Learning note names on staff
Found in: Reading
Lynn S., Illinois
I’d appreciate your advice as I move two of my students into the conclusion of the Reading Notes program. At the end of the book, it mentions the importance of identifying note names. Does anyone revert to the easy way to remember notes on the staff: F-A-C-E and E-G-B-D-F just as a clue? If not, do you use flash cards so they can learn to identify note names quickly?
Ian M., Indiana
I don’t use FACE and EGBDF. If you show me flash cards, I’ll look for the C location points and figure out the note name from the interval – if it’s that important to you that I know the note names. Because it’s not that important to me.
Also, to me, that is decidedly NOT the easy way. My brain was very resistant to understanding those treble staff note names as described by those mnemonic devices. And it’s worth pointing out that FACE and EGBDF describes exactly and only the treble staff – and no notes outside of it. So to me, the “easy” way of doing it (and of teaching someone how to do it) is to use Neil’s method exclusively, because it wouldn’t make sense to use Neil’s method outside the treble staff but switch methods for notes on the treble staff. That would introduce an element of unnecessary complexity.
Finally, I think it might be a good idea for anyone who thinks of FACE and EGBDF as the “easy way” of reading music to take a step back and try to understand why you think of it as the easy way. I think that in many cases one will answer “because that’s how I learned” or “that’s how I did it first so it’s easy to me”. And of course, if you are a teacher – especially a student’s first teacher – what you are teaching them as the main method MUST be presented as the easy way. A- because it is, and B- because if you don’t, there will be this perception that you are holding back on something easy and instead presenting something more difficult. And that’s going to get in the way of your students trusting you and the method.
I don’t even think that teaching sight reading is made better by using those mnemonics. If I can make an analogy, think of the way you (or if it’s been too long, the way your students) learned which notes on the piano keyboard were called which name. In Simply Music, we might mention that it’s letters of the alphabet up to G and repeat, but we don’t say “This note is A. Everyone repeat after me: A!”. Students just learn by interpolation: we learn C, and then blues chords F and G, and then Honey Dew brings in A and D, and from there we’ve really done most of the work. Students learn the white notes in the context of the other stuff we’re teaching.
Similarly, you don’t have to teach “this middle line in the treble staff is B”. You give them the C locations, and then the intervals up through 5ths, and the more they do it, the more they get it.
Most importantly to me for sight reading is that I see what Neil has laid out as much more similar to reading words. My eye progresses from left to right much more smoothly, which makes it much more like reading than trying to understand every note individually. Of course, this is my experience, and your experience almost certainly differs.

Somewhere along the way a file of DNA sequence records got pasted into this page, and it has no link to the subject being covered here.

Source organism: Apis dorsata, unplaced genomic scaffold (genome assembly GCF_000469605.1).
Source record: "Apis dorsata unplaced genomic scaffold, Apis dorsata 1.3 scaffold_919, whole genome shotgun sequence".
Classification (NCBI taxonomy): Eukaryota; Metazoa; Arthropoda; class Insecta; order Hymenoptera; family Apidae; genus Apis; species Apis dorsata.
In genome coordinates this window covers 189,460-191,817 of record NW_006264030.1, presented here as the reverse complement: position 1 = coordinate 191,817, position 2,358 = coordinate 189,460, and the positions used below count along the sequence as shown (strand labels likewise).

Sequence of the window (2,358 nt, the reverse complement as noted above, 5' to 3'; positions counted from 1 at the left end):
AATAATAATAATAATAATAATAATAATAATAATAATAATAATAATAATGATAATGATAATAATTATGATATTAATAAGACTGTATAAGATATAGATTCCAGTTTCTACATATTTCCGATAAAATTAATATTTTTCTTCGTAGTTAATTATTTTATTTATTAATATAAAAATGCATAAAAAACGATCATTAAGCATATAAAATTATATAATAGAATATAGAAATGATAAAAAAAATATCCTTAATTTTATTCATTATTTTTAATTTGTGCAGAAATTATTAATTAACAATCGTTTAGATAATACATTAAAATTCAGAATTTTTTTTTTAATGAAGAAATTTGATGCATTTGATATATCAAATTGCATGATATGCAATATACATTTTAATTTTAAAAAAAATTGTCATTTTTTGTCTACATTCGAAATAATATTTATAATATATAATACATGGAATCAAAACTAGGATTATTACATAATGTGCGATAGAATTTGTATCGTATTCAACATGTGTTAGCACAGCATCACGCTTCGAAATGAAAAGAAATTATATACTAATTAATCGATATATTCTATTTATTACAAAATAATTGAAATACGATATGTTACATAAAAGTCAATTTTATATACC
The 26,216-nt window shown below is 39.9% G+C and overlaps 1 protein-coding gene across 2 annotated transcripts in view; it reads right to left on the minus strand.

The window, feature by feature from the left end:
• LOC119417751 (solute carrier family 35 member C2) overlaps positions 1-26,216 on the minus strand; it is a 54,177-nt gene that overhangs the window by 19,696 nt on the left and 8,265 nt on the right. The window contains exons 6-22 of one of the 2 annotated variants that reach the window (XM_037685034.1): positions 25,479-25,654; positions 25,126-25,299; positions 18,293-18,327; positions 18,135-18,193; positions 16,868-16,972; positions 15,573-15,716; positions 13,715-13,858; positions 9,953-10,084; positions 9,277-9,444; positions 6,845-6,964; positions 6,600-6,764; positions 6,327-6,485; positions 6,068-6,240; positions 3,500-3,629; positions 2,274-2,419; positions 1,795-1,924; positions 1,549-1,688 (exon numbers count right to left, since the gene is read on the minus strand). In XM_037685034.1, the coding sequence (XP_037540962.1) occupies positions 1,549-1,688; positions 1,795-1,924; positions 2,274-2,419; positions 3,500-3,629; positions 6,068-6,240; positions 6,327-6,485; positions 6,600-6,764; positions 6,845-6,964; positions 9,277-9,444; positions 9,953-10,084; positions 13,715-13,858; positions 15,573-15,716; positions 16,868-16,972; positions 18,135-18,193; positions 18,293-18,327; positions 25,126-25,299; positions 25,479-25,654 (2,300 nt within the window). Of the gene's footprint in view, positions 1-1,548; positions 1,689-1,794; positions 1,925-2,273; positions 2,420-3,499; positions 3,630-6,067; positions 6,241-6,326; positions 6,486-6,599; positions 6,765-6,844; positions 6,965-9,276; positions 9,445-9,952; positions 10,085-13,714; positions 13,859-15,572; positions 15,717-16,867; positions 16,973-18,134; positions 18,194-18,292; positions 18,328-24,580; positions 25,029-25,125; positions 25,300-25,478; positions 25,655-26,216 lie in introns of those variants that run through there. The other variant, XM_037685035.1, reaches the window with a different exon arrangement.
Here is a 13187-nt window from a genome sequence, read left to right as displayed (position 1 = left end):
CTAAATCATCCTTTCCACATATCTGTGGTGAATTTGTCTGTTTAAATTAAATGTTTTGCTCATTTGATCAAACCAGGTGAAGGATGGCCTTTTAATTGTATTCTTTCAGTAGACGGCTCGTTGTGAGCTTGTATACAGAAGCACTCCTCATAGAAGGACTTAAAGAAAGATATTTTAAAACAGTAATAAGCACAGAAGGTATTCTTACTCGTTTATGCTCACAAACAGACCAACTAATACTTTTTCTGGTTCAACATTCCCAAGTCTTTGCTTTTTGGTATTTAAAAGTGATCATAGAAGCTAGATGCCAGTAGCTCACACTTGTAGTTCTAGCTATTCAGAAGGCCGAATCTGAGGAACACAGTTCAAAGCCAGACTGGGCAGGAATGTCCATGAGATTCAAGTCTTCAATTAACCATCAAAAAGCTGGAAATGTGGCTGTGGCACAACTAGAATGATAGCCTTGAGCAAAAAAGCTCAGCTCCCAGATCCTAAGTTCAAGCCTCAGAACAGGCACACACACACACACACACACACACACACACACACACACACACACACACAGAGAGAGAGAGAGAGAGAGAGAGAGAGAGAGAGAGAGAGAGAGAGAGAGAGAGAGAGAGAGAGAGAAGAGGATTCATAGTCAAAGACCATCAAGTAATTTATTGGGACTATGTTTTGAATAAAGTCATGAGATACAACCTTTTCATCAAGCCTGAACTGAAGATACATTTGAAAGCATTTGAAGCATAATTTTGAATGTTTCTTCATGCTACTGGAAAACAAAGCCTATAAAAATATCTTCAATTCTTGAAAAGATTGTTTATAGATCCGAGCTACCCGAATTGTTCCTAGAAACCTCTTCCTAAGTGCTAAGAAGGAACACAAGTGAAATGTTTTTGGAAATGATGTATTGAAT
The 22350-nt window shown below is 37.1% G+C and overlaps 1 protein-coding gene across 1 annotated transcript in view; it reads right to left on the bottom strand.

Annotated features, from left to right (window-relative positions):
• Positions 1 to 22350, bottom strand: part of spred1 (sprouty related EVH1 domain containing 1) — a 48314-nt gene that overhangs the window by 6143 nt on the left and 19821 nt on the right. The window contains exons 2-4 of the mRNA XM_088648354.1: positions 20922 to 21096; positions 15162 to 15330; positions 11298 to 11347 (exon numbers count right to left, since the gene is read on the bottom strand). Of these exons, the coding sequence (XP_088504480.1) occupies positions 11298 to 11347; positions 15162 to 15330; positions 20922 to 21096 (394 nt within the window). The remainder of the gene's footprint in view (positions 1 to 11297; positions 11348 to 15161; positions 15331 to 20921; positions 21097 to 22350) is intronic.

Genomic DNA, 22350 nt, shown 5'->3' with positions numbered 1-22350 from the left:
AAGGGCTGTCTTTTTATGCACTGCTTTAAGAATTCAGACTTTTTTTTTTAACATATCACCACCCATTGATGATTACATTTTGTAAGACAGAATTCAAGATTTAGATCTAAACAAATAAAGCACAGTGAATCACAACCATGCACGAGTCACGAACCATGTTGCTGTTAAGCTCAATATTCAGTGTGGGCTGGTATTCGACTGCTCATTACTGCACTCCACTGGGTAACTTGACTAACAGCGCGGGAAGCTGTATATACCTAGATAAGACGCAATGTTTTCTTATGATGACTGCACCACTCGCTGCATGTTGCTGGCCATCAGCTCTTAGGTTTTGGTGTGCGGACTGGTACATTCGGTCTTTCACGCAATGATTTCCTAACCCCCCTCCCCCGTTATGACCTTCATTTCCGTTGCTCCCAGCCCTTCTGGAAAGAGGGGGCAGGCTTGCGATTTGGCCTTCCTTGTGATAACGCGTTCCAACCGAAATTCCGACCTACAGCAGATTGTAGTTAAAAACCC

Gabrielle K., Iowa
I can say that as an advanced pianist, those mnemonics now mean nothing to me, and I am looking for intervals when deciphering a piece anyway.
Brenda D., Colorado
I love having an easier, more symmetrical way of learning the staff. I am very happy to get rid of FACE etc. I never teach them to my students.
Cate R., Australia
Once they know their locating C, I always ask what note is below? What note is above? Now they have B and D. I look at 3rds. A is a 3rd below, E is a 3rd above. I am always making them think, think, think. I look at certain staff indicators like the F line in between the 2 dots in the bass clef, or the pointer to G in the treble clef. Where is the locating C in comparison?
Laurie Richards, Nebraska
Actually you really shouldn’t teach it that way – it’s not part of the SM curriculum for all the reasons Ian mentioned. To get the best results, you have to be willing to trust the process as much as we ask our students to, and let go of currently accepted ways of thinking that have been around for so long.
Karen K., Oregon
I think the note name and location are picked up organically the more they do it. I teach the locations of the C with intervals, plus basic CFG chords keep them grounded and they pick up note names really fast (but not necessarily where they’re located by octave on the keyboard, especially if they’re playing a short keyboard at home).
Julia B., Canada
Using note name reading would be like sounding out every word. They do begin to develop other location points besides C in a natural way the more they read, though.